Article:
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Flashcards in Infectious diseases during pregnancy Deck (16):


Risk of congenital abnormality decreases with gestational age
- visual, hearing loss
- cardiac defects
- intellectual disability
- behavioural problems
- often multiple abnormalities

Can also lead to pregnancy loss and cogenital rubella syndrome (CRS)


Hep B

DNA virus
transmission: blood, STI, mother-to-child
Assay of immune markers
- HB surface antibody: seen in immunised individuals
- HB core antibody: seen in natural infections
- HB surface antigen: persistence for more than 6/12 = carrier
- HBe antigen presence = highly infectious carrier
Symptoms: adults = appear several months after infection, from severe to almost asymptomatic -> 5% after cure will become carriers and at risk of cirrhosis and liver failure
infants = mild acute illness but high rate of chronic carriage (90%), high rate of Hep Be antigen status
Vaccination 2, 4 6 months, at risk globulin within 12 hrs of birth
Breastfeeding ok for Hep B + mum if infant vaccinated



E. Coli most common, common in pregnancy due to decreased bladder tone & capacity -> can have frequency, dysuria, urgency to asymptomatic
- associated with low birth weight & pre-term labour
- pyelonephritis high risk
- Dipstick (first indicator) -> MSU -> UTI if increased WCC & >10^5 bacterial colonies/mL
- increased fluid intake/urinary alkaliniser
- antibiotics: cephalexin, nitrofurantoin, amoxycillin, potassium clavulanate
- 10 days treatment
- if severely febrile -> hospitalisation & IV antibiotics


Varicella Zoster (Chickenpox & Shingles)

Herpes virus: incubation 10-14 days, infectious from 2 days before rash until all lesions crusted over
- severe in adults & life threatening in pregnant women (10% viral pneumonia)
- fetus: fairly benign, 3-5% risk of skin & eye lesions, shortened limbs & microcephaly - esp in 1st trimester
- Screen & immunise prior to pregnancy -> varicella negative woman known to be exposed to varicella given zoster immune globulin (ZIG)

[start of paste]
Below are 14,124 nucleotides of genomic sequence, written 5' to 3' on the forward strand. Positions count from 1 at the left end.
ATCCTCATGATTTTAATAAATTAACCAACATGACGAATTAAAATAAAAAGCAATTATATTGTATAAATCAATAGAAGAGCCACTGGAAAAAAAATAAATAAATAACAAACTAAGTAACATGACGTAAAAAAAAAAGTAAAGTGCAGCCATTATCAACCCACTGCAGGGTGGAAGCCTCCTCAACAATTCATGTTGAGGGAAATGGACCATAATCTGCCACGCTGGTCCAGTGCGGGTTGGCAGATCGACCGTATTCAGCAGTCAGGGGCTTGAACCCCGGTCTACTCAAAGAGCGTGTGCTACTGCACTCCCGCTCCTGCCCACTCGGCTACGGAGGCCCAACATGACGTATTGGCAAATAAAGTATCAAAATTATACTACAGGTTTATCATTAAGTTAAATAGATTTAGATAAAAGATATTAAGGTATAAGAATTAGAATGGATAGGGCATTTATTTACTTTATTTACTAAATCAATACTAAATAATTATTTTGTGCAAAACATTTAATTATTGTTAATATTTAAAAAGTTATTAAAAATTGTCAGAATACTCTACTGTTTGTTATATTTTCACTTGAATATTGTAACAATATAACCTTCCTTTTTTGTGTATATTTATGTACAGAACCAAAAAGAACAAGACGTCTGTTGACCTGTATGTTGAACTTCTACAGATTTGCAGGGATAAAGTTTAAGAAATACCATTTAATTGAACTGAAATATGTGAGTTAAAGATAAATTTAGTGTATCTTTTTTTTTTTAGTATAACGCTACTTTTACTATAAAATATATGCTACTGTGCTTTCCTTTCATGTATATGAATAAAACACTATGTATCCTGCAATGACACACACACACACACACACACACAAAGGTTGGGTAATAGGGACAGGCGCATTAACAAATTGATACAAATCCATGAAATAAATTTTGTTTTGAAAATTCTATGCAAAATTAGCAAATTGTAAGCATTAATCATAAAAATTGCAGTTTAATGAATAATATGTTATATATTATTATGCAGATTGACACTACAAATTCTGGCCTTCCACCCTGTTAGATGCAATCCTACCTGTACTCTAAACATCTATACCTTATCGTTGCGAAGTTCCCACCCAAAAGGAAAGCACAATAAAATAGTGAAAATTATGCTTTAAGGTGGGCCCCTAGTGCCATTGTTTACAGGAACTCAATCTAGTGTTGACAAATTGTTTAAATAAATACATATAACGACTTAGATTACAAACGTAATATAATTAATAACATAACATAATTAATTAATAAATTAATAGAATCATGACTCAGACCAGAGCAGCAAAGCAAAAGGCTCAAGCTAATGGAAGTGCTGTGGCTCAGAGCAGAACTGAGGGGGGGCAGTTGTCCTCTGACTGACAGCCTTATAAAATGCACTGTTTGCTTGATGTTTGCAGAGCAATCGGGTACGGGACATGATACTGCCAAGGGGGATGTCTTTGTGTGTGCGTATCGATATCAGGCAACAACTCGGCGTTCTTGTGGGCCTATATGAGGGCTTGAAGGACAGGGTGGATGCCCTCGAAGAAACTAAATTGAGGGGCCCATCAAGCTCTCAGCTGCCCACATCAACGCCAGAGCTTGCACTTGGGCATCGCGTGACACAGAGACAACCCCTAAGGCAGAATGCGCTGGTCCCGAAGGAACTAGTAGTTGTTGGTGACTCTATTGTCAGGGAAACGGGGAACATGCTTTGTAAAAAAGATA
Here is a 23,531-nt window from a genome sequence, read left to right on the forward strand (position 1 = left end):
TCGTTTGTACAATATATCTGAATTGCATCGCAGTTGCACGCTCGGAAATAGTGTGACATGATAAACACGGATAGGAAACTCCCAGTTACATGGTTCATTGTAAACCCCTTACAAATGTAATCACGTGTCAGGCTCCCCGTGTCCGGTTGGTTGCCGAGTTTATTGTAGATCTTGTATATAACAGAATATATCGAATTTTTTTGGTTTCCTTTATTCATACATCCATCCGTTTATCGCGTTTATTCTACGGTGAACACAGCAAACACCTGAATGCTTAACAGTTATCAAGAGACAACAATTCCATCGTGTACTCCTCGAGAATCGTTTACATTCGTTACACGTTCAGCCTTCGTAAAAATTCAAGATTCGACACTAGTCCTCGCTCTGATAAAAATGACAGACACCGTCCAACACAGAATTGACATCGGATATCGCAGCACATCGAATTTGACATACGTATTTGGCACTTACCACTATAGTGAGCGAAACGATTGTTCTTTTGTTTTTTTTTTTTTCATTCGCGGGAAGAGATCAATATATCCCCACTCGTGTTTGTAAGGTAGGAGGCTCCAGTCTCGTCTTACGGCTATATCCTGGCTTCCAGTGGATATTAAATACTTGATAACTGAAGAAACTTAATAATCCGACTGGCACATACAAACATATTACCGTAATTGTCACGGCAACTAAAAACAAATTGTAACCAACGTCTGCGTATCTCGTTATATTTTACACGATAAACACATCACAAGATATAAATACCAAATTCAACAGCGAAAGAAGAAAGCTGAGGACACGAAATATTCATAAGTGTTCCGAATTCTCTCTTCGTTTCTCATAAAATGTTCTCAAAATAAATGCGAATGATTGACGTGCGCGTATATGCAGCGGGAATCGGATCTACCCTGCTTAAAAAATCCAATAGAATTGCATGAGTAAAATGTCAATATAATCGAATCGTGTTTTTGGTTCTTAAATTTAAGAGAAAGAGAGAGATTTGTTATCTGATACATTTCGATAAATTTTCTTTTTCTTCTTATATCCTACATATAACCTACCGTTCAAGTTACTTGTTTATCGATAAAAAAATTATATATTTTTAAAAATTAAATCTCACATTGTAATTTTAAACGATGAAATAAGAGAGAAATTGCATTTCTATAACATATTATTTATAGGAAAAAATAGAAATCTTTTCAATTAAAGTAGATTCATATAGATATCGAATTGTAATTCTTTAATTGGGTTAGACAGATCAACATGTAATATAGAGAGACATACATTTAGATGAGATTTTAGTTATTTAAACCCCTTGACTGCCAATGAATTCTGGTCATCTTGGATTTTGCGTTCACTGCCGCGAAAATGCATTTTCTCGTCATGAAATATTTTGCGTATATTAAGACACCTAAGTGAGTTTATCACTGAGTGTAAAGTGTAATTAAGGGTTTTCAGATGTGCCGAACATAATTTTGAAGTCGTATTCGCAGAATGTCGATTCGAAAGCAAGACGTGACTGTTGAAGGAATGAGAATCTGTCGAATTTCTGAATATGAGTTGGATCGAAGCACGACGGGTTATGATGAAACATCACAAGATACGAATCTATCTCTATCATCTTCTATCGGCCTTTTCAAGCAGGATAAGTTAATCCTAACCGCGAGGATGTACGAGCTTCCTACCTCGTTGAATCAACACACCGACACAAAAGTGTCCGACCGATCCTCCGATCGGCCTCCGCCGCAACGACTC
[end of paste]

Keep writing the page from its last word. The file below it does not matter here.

- aciclovir


Herpes (HSV)

HSV 2 = 12% in Aus, almost all is genital
HSV 1 = 60-80%, oral some genital
20% who are seropositive have recognisable genital symptoms -> still transmissible
Neonatal HSV infection = 30-50% mortality
- 1st episode of genital HSV within 6-8 weeks of vaginal delivery has 50% risk of neonatal infection - C-section recommended
Pregnancy: prevent neonatal herpes, woman unaware she carries infection
- aciclovir or valaciclovir -> used in third trimester to reduce recurrences close to delivery
- ask if partner has known herpes -> consider type specific serology
- suppressive therapy for male partner, no vaginal sex in 3rd trimester, treating with antivirals no help in preventing infection, monitor carefully for symptoms



To prevent early HIV detection required, all Australian women should be offered HIV testing after appropriate risk assessment at the first antenatal visit
- HIV women = ARV therapy (not efavirenz, teratogenic)
- should be co-managed by infectious disease specialist
- use combination ARV & elective CS
- in developing countries, short course of AZT (zidovudine) late in pregnancy can reduce maternal-infant transmission



mosquito-born flavivirus -> found in Qld
sporadic outbreaks in humans: rash, fever, malaise
virus persist for up to 6 months in semen -> male partner
- links with Guillain-Barre syndrome and microcephaly



common in environment -> transmitted as foodborne infection, causes mild flu-like illness
incubation 1-90 days